Cannon River Agricultural Collaborative

Cannon River Agricultural Collaborative members are, from left, Brad Gordon, Great River Greening; Alan Kraus, Cannon River Watershed Partnership; Sienna Kampsen, CFS; Brad Jordahl Redlin, Minnesota Ag Water Quality Certification Program; Teresa DeMars, Rice SWCD; Keith Parker, Great River Greening; Kristi Pursell, Cannon River Watershed Partnership; Greg Bohrer, Environmental Initiative; Haley Burns, Environmental Initiative; Ashley Gallagher, Dakota SWCD; Danielle Isaacson, Minnesota Ag Water Quality Certification Program; Spencer Herbert, Land O’Lakes SUSTAIN. (Photo courtesy of Cannon River Agricultural Collaborative)

The Cannon River Agricultural Collaborative is a new and unique public-private-nonprofit collaborative that envisions prosperous farms, healthy soils, clean water, a thriving agricultural system and vibrant communities in the Cannon River watershed.

The Cannon River watershed covers parts of six counties — Dakota, Goodhue, Le Sueur, Rice, Steele and Waseca — and agriculture is the major land use in the watershed. The collaborative helps farmers plan, assess and implement farming practices that are both economically and environmentally beneficial, improving the soil, water, and economic health of their farms.

The Cannon River Agricultural Collaborative is a partnership between the Cannon River One Watershed One Plan, Cannon River Watershed Partnership, Central Farm Service, Environmental Initiative, Great River Greening, Land O’Lakes SUSTAIN, the Minnesota Agricultural Water Quality Certification Program and the Rice and Steele County Soil and Water Conservation districts.

“CFS is involved in collaboratives like this one because we work closely with farmers and the data they collect,” said Sienna Kampsen with CFS. “We are able to help our growers measure the impact of certain sustainable practices and we feel that being a part of this group helps us and them go full circle and utilize programs that other partners here are involved in, such as the Minnesota Agricultural Water Quality Certification Program.”

Using each member organization’s strengths and abilities, the partners work with farmers in the watershed to provide technical assistance and implement agricultural practices that address water quality issues, effectively serving as a “one stop shop” where farmers can get assistance and resources. In turn, the farmers can become certified in the Minnesota Agricultural Water Quality Certification Program through the Minnesota Department of Agriculture. The MAWQCP rewards farmers for implementing practices that help improve water quality by offering specially designated technical and financial assistance and regulatory certainty for a period of ten years.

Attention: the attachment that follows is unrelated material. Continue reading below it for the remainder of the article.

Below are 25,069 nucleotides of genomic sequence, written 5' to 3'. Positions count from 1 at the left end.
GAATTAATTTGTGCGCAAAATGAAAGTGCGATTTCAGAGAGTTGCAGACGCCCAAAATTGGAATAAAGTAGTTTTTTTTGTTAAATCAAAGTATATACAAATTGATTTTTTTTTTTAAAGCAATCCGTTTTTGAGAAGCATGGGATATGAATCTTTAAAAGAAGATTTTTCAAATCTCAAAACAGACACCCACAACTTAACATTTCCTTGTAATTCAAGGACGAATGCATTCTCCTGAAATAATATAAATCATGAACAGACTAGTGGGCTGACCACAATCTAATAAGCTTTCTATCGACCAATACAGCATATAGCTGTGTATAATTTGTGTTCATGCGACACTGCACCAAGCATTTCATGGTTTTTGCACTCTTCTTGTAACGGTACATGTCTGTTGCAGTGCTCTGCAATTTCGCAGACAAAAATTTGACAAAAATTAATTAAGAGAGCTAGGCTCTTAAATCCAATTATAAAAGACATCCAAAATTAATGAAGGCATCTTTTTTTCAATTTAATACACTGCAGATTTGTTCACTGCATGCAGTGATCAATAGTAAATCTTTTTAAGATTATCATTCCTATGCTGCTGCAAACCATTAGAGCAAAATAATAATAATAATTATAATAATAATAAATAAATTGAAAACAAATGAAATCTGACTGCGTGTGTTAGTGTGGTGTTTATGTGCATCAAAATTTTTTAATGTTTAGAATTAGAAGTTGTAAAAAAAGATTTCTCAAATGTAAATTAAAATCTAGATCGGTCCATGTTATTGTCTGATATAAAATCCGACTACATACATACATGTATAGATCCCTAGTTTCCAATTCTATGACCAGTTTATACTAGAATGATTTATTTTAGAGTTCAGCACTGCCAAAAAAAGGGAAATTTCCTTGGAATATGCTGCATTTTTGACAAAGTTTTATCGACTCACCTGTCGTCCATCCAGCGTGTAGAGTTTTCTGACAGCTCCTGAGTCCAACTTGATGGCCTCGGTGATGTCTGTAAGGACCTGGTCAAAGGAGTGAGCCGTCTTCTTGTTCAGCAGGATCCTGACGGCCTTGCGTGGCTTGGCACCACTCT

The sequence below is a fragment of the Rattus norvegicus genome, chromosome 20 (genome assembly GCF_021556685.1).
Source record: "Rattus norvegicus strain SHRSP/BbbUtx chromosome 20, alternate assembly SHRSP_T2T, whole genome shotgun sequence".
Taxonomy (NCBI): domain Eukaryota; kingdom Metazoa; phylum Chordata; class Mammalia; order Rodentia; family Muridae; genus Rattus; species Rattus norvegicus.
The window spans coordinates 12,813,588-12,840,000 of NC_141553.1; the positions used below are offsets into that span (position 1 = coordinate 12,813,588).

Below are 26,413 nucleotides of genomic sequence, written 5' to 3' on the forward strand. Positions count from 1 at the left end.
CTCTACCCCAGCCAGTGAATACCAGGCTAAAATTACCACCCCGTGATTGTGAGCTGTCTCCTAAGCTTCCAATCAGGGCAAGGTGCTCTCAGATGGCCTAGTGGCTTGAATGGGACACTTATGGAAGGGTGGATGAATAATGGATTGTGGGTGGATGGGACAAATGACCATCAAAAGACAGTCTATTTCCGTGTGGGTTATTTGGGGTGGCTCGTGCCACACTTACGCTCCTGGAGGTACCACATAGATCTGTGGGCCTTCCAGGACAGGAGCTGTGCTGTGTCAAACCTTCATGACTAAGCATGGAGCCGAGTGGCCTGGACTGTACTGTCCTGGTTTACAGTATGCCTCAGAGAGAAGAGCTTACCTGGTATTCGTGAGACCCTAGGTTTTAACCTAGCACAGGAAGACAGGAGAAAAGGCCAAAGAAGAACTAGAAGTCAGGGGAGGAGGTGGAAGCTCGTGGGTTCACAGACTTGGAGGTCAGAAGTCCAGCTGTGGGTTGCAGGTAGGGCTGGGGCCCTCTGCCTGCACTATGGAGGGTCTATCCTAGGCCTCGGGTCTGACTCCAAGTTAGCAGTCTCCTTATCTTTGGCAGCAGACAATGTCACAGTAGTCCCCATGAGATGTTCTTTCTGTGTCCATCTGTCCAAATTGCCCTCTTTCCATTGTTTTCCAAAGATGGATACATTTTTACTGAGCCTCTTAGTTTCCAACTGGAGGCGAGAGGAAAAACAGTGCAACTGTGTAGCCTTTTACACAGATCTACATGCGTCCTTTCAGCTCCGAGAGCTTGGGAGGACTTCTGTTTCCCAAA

“Cannon River Watershed Partnership sees this opportunity to collaborate more formally with government agencies, private business, and other non-profits as a way to better serve the farmers in our area,” said CRWP Executive Director Kristi Pursell. “There are many growers in the watershed who are leading the way in putting sustainable practices in place and through this unique partnership we can better support and then recognize their leadership. This collaborative helps to create a win-win-win-win: there will be more soil health practices on the land, cleaner water, more land certified under Minnesota’s Ag Water Quality program, and greater profitability by the farms in the watershed that are certified.”

The collaborative also recognizes farmers for their stewardship efforts, and will work to share their success to demonstrate the economic benefits of practices that protect and improve soil health and water quality.

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